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When a court order is made by the court, it is legally binding upon both parties to the order. Both parties must therefore follow the terms of the order. However, the court has the power to vary, discharge, suspend or revive a range of orders, whether the order is made by consent or otherwise. 

In terms of financial orders, these include:

  • Interim maintenance
  • Periodical payments (spousal maintenance)
  • Payment of lump sums by instalments
  • Settlement of property
  • Pension attachment order
  • Order for the sale of property
  • Pension sharing order (made before the final divorce order)

It is important to note that besides the limited examples above, the court cannot vary capital orders.

An order for maintenance is always variable. 

A party may seek an order for the spousal maintenance payments to stop, or an order reducing/increasing spousal maintenance payments, or extending/ reducing the length of time spousal maintenance is paid. The Court must also have the option of capitalising the spousal maintenance payments to bring the payments to an end. If such applications are made, the court will list the matter for a hearing and consider whether there have been material changes to the parties’ financial position, meaning the income position should be varied. This could result in several hearings before a final decision is made. The court has broad discretion and must have regard to all of the circumstances of the case and consider if the party in whose favour the order was made, can adjust without undue hardship upon the termination of those payments.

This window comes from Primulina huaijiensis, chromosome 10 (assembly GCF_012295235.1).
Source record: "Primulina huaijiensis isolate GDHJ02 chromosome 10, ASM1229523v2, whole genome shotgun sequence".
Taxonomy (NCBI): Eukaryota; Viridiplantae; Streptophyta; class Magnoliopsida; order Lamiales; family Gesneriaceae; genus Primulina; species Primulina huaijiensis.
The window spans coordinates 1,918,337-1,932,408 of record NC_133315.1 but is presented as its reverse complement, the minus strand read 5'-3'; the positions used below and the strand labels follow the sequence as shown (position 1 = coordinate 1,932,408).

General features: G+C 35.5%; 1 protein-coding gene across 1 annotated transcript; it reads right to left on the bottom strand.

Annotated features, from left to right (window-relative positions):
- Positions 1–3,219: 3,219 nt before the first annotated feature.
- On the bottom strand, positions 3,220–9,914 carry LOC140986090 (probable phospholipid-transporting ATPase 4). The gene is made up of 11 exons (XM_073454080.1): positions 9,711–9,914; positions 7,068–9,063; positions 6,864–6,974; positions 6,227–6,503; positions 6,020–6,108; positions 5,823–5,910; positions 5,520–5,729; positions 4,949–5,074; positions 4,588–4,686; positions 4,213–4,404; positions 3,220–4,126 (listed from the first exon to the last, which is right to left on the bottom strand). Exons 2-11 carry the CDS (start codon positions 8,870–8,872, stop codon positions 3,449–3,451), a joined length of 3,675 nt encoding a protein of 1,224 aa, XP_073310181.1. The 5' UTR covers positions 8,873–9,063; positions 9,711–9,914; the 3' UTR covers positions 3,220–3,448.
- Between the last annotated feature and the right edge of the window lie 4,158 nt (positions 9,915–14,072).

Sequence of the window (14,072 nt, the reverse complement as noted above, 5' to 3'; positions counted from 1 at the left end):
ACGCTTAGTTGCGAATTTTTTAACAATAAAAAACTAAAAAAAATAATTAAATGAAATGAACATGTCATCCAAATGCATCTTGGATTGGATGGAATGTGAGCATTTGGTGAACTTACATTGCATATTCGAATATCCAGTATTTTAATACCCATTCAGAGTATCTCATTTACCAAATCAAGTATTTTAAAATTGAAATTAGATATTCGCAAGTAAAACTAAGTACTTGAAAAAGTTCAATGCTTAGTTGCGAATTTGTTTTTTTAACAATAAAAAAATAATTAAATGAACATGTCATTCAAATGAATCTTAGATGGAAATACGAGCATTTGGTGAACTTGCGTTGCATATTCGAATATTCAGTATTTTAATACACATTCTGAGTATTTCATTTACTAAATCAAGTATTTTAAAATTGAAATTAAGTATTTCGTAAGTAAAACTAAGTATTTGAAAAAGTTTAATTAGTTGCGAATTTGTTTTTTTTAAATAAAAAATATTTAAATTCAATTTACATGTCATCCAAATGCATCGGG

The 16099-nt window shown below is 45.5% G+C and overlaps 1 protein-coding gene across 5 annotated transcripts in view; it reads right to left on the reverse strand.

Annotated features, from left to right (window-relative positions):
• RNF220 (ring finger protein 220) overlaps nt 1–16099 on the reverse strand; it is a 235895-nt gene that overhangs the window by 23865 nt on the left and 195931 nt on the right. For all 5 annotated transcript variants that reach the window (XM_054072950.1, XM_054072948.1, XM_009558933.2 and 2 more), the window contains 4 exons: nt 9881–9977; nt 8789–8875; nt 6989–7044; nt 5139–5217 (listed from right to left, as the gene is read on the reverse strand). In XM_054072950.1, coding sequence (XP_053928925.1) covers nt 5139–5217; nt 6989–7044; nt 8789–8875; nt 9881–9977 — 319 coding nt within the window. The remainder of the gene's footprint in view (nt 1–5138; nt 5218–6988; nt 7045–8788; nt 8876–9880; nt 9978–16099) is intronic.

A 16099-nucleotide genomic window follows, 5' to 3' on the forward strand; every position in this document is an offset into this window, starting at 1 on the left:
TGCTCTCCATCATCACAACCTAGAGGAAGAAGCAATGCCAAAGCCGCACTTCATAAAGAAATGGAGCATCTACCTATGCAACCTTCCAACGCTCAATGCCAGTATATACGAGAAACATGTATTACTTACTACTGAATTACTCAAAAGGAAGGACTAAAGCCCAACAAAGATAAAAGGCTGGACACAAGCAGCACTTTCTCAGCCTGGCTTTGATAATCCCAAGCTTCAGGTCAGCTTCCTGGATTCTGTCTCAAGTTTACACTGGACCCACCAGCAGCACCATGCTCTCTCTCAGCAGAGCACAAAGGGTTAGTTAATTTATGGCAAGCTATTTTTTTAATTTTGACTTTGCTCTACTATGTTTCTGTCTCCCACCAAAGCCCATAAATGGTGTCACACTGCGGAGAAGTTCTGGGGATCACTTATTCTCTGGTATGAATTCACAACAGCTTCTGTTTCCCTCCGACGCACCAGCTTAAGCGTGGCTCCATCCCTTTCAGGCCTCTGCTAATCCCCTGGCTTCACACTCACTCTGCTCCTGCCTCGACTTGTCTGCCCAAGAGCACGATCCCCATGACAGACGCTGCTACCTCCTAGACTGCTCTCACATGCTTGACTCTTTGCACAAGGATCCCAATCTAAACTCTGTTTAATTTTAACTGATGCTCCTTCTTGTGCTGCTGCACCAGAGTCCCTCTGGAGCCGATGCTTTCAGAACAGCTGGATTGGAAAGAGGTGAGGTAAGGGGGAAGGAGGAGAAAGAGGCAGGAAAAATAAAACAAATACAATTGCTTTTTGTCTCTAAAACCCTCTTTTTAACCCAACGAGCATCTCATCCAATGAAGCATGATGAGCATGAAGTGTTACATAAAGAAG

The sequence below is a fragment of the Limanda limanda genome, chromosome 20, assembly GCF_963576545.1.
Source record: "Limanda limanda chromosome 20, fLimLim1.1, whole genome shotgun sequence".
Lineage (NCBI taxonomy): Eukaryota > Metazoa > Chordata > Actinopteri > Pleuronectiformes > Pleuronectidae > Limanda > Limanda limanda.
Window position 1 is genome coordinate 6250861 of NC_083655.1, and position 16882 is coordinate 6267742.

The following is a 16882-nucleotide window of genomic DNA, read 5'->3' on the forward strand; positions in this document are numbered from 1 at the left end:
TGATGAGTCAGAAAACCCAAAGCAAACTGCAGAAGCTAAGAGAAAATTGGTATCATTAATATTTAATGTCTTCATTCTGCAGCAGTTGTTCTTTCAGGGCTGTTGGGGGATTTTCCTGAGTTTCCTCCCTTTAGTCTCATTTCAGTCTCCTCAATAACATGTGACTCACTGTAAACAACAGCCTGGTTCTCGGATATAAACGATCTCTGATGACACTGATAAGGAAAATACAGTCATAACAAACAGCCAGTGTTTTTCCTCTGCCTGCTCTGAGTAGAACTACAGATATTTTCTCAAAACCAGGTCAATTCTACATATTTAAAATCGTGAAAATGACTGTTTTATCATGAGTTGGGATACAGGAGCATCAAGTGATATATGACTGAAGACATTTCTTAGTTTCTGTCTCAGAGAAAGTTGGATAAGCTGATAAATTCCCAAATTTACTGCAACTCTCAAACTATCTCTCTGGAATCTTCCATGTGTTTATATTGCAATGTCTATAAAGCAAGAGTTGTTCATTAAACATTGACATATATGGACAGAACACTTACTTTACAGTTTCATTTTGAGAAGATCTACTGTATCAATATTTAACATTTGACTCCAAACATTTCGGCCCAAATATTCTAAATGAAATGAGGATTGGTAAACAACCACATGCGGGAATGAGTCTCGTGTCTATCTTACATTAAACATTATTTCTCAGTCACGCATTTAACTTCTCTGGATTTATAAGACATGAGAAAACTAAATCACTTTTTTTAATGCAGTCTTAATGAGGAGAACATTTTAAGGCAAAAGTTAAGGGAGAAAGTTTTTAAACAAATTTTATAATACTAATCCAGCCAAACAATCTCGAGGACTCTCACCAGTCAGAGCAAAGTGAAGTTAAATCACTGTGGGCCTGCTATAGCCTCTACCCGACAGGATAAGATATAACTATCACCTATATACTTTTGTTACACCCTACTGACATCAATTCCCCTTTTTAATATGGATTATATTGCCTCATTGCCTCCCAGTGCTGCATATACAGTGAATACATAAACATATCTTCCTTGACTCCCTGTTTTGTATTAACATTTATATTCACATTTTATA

Changes can occur over time with a Child Arrangements order, which sets out contact arrangements for children to see their parents if separated. Over time, the arrangements may no longer work due to the child ageing (the order may have been made when the child was very young) or family commitments changing, making the arrangements no longer viable.

What are some of the options if you want a court order changed without going to court?

There are options available to parties if they wish for their court order to be changed.

Agreement – if you reach an agreement with the other party to the order, you can both make an application to the court with a consent agreement. The consent agreement will record the changes by consent of both parties. The court will consider the changes and whether they are appropriate and decide whether to approve the changes.

No Agreement – one party may seek a change to the order, but the other party may not agree. In this scenario, either party could invite the other to attend Mediation to discuss and try to agree to any changes. A Mediator is a third independent party who will help facilitate discussions between you to reach an agreement. 

If no agreement can be reached, then the party who requests the changes can apply to the court to vary the existing court order.

What risks are associated with changing a court order without formal court approval?

There are always risks when making any application to the court. The court’s primary concern will always be the welfare of any children. The court will need to consider the changes being requested and the updated positions of the parties with specific evidence. After the court has completed its investigations, and in the absence of an agreement, the court will make a final decision.

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